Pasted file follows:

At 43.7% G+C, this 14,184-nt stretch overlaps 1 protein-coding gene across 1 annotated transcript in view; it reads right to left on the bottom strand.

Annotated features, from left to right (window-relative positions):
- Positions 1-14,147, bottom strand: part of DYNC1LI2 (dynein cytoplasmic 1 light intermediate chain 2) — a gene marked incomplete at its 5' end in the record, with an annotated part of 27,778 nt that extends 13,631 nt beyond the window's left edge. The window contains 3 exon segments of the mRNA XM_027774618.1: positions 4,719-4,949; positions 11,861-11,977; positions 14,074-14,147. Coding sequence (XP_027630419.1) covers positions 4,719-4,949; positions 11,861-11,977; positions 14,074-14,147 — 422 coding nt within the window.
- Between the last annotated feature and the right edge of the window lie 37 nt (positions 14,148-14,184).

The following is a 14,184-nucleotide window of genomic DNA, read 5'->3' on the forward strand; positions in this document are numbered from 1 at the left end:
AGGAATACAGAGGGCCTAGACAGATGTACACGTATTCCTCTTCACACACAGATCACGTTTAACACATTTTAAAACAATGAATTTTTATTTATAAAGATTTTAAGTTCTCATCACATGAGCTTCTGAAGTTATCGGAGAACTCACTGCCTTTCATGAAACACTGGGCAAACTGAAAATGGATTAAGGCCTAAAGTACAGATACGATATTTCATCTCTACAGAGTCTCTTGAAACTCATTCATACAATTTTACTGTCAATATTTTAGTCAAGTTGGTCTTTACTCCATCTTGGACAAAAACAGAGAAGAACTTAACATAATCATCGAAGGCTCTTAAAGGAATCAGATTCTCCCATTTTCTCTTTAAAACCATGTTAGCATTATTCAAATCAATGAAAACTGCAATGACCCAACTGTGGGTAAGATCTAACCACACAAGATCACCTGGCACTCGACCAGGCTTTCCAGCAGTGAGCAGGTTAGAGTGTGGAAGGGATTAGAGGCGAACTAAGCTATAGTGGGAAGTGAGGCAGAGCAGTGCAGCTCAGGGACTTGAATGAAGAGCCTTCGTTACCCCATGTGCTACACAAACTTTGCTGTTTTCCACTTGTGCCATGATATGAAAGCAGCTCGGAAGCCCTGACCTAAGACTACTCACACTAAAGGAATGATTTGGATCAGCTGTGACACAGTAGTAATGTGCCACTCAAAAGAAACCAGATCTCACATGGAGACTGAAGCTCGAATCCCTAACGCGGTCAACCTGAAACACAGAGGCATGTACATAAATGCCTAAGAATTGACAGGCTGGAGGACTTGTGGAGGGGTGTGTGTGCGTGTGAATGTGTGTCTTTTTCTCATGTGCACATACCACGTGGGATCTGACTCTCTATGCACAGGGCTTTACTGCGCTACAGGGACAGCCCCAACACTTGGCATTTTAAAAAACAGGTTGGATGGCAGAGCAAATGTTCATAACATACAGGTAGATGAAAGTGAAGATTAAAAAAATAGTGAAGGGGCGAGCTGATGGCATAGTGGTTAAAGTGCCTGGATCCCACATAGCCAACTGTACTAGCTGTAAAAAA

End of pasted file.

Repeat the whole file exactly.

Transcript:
At 43.7% G+C, this 14,184-nt stretch overlaps 1 protein-coding gene across 1 annotated transcript in view; it reads right to left on the bottom strand.

Annotated features, from left to right (window-relative positions):
- Positions 1-14,147, bottom strand: part of DYNC1LI2 (dynein cytoplasmic 1 light intermediate chain 2) — a gene marked incomplete at its 5' end in the record, with an annotated part of 27,778 nt that extends 13,631 nt beyond the window's left edge. The window contains 3 exon segments of the mRNA XM_027774618.1: positions 4,719-4,949; positions 11,861-11,977; positions 14,074-14,147. Coding sequence (XP_027630419.1) covers positions 4,719-4,949; positions 11,861-11,977; positions 14,074-14,147 — 422 coding nt within the window.
- Between the last annotated feature and the right edge of the window lie 37 nt (positions 14,148-14,184).

The following is a 14,184-nucleotide window of genomic DNA, read 5'->3' on the forward strand; positions in this document are numbered from 1 at the left end:
AGGAATACAGAGGGCCTAGACAGATGTACACGTATTCCTCTTCACACACAGATCACGTTTAACACATTTTAAAACAATGAATTTTTATTTATAAAGATTTTAAGTTCTCATCACATGAGCTTCTGAAGTTATCGGAGAACTCACTGCCTTTCATGAAACACTGGGCAAACTGAAAATGGATTAAGGCCTAAAGTACAGATACGATATTTCATCTCTACAGAGTCTCTTGAAACTCATTCATACAATTTTACTGTCAATATTTTAGTCAAGTTGGTCTTTACTCCATCTTGGACAAAAACAGAGAAGAACTTAACATAATCATCGAAGGCTCTTAAAGGAATCAGATTCTCCCATTTTCTCTTTAAAACCATGTTAGCATTATTCAAATCAATGAAAACTGCAATGACCCAACTGTGGGTAAGATCTAACCACACAAGATCACCTGGCACTCGACCAGGCTTTCCAGCAGTGAGCAGGTTAGAGTGTGGAAGGGATTAGAGGCGAACTAAGCTATAGTGGGAAGTGAGGCAGAGCAGTGCAGCTCAGGGACTTGAATGAAGAGCCTTCGTTACCCCATGTGCTACACAAACTTTGCTGTTTTCCACTTGTGCCATGATATGAAAGCAGCTCGGAAGCCCTGACCTAAGACTACTCACACTAAAGGAATGATTTGGATCAGCTGTGACACAGTAGTAATGTGCCACTCAAAAGAAACCAGATCTCACATGGAGACTGAAGCTCGAATCCCTAACGCGGTCAACCTGAAACACAGAGGCATGTACATAAATGCCTAAGAATTGACAGGCTGGAGGACTTGTGGAGGGGTGTGTGTGCGTGTGAATGTGTGTCTTTTTCTCATGTGCACATACCACGTGGGATCTGACTCTCTATGCACAGGGCTTTACTGCGCTACAGGGACAGCCCCAACACTTGGCATTTTAAAAAACAGGTTGGATGGCAGAGCAAATGTTCATAACATACAGGTAGATGAAAGTGAAGATTAAAAAAATAGTGAAGGGGCGAGCTGATGGCATAGTGGTTAAAGTGCCTGGATCCCACATAGCCAACTGTACTAGCTGTAAAAAA